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 Tobi Vail

Hello from Olympia, WA – 6: Why I Cried when Whitney Died

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Whitney Houston R.I.P.

By: Ms Tobi Vail

I don’t know why I cried when I heard that Whitney Houston died. I like a few of her songs but I can’t tell you why because I don’t know myself. As someone who doesn’t value mastery-for-mastery’s-sake in music/art I don’t know what I connect with when I hear her sing. In trying to figure it out I’ve been listening harder.

I don’t find her to be an emotionally expressive singer but more of a technically amazing singer. Listening to her sing a cappella I feel a strange emptiness or personal absence at the core of her work that stands in huge contrast to the massiveness of her vocal ability. I think it’s that weird gap that intrigues me. She fills the song with sound but remains personally silent. No one can deny she is singing the song. She is singing the song she is singing more fully than anyone else could sing the song she is singing but who is the singer doing the singing and what is the singer doing the singing actually feeling?

I hear this disconnect at work in a lot of pop songs with female vocals, maybe especially in 60s girl groups. Often this vacancy allows for irony or can be read as artifice. But Whitney Houston is not Leslie Gore or Ronnie Spector or Mary Weis.  What I hear in her songs is an extremely visceral presence of absence. It’s like she is so totally there (the voice) but isn’t there (the person) at all. And now she’s really, really, really not there and I find that terribly sad.

Maybe I hear a contrast between Whitney-the-singer and Whitney-the-person because of the rumors about whether or not Whitney Houston is gay or bisexual. When rumors like this fly I am always dubious of people who claim to “know for sure” that so and so is “totally gay” or “totally straight” because I view sexuality as fluid and feel like there is a lot more variation to it than the categories we use as our identities. But maybe it’s true. Maybe she was in the closet and never got the chance to publicly be herself. I think it’s totally plausible. This would account for the silence that I hear in her work and, if true, makes that silence even sadder.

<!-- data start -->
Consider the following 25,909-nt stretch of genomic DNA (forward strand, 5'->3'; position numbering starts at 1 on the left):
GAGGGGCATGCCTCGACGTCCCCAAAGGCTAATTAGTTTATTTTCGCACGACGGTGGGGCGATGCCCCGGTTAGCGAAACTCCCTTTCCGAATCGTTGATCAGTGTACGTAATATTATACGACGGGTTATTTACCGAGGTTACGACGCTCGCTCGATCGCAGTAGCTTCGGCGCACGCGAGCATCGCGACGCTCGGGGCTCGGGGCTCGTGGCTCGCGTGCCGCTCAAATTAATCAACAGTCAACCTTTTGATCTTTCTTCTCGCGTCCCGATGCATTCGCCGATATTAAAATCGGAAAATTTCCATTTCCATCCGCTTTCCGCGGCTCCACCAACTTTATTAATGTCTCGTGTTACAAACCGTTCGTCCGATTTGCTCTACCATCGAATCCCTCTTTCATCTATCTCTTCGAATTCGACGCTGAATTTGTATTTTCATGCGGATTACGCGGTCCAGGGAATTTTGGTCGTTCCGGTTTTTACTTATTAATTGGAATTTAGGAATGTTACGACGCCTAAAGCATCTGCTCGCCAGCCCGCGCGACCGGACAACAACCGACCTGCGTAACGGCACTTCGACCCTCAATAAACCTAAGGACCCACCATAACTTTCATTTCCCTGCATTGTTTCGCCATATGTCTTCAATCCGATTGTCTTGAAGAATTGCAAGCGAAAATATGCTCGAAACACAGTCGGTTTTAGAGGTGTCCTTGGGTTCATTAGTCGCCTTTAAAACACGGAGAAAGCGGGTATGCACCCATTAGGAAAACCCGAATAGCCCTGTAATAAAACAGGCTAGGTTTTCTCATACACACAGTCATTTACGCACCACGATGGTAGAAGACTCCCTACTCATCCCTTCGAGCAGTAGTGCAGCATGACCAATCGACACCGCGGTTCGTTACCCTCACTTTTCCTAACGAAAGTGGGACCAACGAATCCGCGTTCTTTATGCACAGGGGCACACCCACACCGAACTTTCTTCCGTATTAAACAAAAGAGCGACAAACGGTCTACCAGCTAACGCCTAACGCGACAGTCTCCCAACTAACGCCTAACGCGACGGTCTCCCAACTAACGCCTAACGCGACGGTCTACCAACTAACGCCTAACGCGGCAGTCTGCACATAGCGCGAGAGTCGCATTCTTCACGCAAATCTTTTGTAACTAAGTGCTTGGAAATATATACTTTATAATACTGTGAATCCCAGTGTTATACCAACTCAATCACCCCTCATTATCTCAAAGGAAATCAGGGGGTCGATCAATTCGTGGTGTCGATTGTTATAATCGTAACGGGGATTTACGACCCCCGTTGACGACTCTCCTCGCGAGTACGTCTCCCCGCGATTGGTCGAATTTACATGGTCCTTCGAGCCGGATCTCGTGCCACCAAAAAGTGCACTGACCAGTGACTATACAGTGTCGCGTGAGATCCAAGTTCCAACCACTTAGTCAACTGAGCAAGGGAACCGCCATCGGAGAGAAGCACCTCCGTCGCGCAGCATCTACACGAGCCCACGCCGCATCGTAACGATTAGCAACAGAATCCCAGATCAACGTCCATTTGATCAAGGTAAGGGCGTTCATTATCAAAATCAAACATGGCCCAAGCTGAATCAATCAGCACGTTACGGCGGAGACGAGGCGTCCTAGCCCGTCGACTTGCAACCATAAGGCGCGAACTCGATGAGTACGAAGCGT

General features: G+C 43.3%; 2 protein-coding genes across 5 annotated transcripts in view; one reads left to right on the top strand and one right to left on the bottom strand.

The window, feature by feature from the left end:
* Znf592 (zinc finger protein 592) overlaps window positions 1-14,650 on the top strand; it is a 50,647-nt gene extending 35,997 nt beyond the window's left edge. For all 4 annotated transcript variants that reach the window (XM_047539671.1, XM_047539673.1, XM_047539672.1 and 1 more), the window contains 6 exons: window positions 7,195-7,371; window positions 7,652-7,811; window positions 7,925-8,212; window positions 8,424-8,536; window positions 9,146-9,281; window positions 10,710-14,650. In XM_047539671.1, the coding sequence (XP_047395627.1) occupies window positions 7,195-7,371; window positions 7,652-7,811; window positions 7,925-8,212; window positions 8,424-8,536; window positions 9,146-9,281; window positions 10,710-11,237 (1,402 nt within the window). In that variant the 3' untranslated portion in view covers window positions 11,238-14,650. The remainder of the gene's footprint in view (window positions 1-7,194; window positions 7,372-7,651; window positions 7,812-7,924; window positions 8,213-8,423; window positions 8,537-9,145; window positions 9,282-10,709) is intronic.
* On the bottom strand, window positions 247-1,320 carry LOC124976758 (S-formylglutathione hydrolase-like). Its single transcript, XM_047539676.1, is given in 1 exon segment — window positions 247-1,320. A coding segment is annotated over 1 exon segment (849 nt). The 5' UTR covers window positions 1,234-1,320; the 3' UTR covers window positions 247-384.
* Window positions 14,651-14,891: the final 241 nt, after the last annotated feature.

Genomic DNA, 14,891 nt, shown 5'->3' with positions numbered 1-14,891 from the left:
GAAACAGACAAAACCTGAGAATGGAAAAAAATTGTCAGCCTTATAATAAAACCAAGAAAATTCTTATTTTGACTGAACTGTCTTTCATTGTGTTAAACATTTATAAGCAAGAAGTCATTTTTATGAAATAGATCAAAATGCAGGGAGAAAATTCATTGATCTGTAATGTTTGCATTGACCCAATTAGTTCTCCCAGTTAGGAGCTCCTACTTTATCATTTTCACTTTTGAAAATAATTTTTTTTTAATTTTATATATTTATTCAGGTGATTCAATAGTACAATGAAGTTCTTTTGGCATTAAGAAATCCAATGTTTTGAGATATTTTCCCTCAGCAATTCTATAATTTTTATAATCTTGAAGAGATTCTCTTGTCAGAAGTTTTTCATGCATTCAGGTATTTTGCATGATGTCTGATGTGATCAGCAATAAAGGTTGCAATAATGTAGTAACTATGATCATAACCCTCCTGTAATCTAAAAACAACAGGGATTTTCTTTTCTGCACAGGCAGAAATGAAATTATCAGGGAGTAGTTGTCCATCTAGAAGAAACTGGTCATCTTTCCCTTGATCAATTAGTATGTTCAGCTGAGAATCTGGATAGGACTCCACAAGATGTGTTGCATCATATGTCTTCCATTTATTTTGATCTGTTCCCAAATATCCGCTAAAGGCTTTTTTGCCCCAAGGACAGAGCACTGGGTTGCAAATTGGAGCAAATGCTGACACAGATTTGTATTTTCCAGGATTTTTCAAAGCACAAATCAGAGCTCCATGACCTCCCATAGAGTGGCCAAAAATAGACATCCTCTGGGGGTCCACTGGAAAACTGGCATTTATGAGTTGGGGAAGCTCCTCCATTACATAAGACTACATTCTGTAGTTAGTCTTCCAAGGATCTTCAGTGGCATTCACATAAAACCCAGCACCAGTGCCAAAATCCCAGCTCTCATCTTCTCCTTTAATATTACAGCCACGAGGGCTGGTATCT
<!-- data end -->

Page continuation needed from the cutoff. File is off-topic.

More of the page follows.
I can’t even make the switch from present tense to past tense in my mind yet.

Whitney Houston was one of the most successful female artists of all time and as such she means a lot of different things to a lot of different people. Soul singer Cissy Houston from The Sweet Inspirations was her mom. Aretha Franklin was her godmother. Dee Dee and Dionne Warwick were her cousins. Even if you are not a fan, as a feminist I urge you to take some time to think about her artistic and cultural significance.

Highly Recommended Reading:

When you say her death isn’t worthy of mourning, you are denying the fact that abusive relationships can and do destroy lives, you deny the daily battle that is living with mental illness, and you deny the terrible disease that is addiction

Whitney And The World. By Marissa Magic

I mourn the death of Whitney Houston, whom I adored. Her incomparable voice, which influenced almost every R&B and pop singer worldwide, her stage presence, which no one can touch, and her beauty, tough and sweet, moved me. Whitney … Whitney … was put back onstage before she was ready to perform – by the colossal pig Clive Davis – who continued his party in the same hotel where she died and where her body still lay. Heresy.

Diamanda’s Statement on Whitney Houston. By Diamanda Galas

I’ve long thought that someone should write an opera about this brash, brilliant woman, born a child of soul and raised to womanhood within the heart of crossover pop. She broke hearts, and was herself broken. She suffered, but not in her music, which even at its saddest was grounded in a sense of dignity and the determination to transcend. She defined a style that so many would adopt, yet her talent was unique.

Whitney Houston: Her Life Played Out Like An Opera. By Ann Powers

She made the aesthetics of black female vocalizing once and for all not only mainstream (as Aretha Franklin had done in the late 60s by way of her uncompromising Muscle Shoals soul) but also accessible to the masses, across age groups (the very young and the old who maybe didn’t groove to “Bad Girls” at Studio 54; the teens and 20-somethings who saw a Seventeen magazine model girlfriend in the singer), and across racial groups, by delivering the good news of the gospel melisma in shiny pop music deemed “universal” rather than “distinctly African-American”.

I’m Every Woman: Whitney Houston, the Voice of the Post–Civil Rights Era. By Daphne A. Brooks

Related posts: She led a troubled life, apparently. Doesn’t everyone?

6 Responses to Hello from Olympia, WA – 6: Why I Cried when Whitney Died

  1. white hotel February 16, 2012 at 11:56 pm